Last Updated: January 9, 2009
In the wake of the alleged Ponzi scheme by Bernard Madoff, plenty of Americans will likely want to know how the money they give to charities gets invested. But what's the best way to vet a charity? How can you make sure the money you give won't disappear in another Ponzi scam? The Wall Street Journal recently suggested the following tips:
- Look for transparency. A truly transparent charity will provide key financial data on its Web site, including its annual report, an audited financial statement and its Form 990. If you can't find the form on its Web site, try GuideStar.org, which collects financial data from nonprofits.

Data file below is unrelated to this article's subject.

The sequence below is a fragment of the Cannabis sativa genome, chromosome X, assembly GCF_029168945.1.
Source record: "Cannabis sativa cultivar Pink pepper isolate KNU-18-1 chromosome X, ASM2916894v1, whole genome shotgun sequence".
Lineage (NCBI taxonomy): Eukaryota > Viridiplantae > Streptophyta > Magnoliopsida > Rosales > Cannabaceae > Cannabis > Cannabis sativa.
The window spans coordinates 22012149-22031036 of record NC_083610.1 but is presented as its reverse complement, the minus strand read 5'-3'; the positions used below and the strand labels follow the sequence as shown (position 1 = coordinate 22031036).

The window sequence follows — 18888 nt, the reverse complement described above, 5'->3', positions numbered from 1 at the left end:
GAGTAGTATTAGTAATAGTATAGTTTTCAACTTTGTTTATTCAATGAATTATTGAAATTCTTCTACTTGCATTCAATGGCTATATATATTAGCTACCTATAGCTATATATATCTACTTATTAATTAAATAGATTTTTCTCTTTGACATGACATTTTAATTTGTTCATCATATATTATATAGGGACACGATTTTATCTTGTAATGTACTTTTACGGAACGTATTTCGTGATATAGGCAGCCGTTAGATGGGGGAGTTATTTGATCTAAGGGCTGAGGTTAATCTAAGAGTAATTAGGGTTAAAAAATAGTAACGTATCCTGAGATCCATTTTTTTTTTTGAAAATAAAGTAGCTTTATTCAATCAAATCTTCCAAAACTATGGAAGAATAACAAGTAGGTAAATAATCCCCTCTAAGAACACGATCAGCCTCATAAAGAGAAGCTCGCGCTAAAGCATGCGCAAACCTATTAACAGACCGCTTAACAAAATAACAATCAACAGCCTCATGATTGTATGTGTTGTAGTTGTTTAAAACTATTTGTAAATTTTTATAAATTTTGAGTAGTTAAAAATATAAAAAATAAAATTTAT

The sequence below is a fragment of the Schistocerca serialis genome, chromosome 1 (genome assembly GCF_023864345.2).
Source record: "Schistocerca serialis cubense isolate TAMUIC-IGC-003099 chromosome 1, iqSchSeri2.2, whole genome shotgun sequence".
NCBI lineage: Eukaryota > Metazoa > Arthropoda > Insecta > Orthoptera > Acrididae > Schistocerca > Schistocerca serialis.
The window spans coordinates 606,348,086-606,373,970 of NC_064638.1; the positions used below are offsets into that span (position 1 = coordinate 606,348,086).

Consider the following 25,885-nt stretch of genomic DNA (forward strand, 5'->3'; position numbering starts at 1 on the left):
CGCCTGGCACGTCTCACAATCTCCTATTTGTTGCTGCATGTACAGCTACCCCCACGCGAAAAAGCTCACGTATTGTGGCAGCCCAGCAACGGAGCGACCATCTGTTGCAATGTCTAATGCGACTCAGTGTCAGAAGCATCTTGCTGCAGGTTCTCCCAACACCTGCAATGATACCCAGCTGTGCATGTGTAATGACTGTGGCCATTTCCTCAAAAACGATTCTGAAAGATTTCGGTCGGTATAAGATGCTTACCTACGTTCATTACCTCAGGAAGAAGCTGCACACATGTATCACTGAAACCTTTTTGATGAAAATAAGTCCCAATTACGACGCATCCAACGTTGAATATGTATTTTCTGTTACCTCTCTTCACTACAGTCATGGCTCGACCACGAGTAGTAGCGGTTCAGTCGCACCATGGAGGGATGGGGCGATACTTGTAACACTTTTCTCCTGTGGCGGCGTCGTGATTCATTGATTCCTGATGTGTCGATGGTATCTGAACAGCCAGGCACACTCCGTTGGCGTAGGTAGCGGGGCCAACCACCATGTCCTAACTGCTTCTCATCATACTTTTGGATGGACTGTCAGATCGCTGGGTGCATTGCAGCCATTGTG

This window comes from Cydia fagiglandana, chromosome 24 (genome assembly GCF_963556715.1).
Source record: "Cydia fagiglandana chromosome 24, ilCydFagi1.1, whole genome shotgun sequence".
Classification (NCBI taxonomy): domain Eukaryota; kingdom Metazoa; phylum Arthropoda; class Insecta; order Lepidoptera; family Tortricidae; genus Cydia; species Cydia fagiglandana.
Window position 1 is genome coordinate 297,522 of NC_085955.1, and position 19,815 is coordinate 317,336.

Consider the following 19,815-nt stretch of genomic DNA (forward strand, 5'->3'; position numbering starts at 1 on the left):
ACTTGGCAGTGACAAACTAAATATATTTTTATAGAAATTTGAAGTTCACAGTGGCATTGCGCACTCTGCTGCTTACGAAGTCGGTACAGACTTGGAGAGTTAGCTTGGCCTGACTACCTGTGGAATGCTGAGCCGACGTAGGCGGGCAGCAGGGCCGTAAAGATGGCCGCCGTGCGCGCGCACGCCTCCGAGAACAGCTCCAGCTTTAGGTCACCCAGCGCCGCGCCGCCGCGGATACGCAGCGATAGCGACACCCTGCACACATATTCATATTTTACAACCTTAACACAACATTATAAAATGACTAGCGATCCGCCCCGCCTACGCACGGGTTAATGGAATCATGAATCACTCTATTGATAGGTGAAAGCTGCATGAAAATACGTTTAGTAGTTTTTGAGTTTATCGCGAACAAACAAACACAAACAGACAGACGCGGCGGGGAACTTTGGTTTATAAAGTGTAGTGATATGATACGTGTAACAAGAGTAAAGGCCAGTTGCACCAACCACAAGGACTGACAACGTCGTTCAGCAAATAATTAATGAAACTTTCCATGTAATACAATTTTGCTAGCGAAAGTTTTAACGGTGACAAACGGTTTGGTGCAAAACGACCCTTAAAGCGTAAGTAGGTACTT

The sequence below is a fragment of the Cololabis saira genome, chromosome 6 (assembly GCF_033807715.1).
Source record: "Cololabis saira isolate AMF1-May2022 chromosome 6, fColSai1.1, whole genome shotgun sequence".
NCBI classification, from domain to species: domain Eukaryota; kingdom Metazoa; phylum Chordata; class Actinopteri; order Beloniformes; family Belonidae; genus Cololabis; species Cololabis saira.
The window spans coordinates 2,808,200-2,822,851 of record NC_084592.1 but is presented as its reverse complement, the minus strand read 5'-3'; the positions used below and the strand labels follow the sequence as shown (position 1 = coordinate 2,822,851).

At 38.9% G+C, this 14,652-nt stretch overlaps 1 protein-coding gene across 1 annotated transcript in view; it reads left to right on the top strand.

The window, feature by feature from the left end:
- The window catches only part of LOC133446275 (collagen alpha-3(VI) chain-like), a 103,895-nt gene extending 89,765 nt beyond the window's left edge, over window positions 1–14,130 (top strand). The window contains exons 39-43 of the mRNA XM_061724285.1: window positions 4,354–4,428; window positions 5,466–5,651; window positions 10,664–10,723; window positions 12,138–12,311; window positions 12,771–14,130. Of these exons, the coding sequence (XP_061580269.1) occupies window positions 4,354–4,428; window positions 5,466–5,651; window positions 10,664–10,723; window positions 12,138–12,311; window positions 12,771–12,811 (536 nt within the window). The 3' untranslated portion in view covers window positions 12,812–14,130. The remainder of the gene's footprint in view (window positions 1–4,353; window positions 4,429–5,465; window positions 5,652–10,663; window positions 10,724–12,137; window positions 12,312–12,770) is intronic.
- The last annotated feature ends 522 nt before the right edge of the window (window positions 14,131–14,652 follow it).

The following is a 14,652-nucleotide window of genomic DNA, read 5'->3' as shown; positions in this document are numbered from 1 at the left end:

- Find out how much the charity is investing — and with whom.
- Ask who is giving the charity financial advice. You want to know who is on the board and, most important, if there is an independent investment committee.
- Pay close attention to who is on the committee, especially the chairman. Ask if the members are related to each other or anyone at the charity by blood, marriage or business ties. Make sure that the board has an independent outside investment consultant.
- Look for a written conflict-of-interest policy. Any transactions that a charity has with a business owned or controlled by a board member should be disclosed.
- Check out the group's auditors. Are they licensed?
- Watch for diversification. Just like any conservative investor, charities shouldn't have all their eggs in one basket.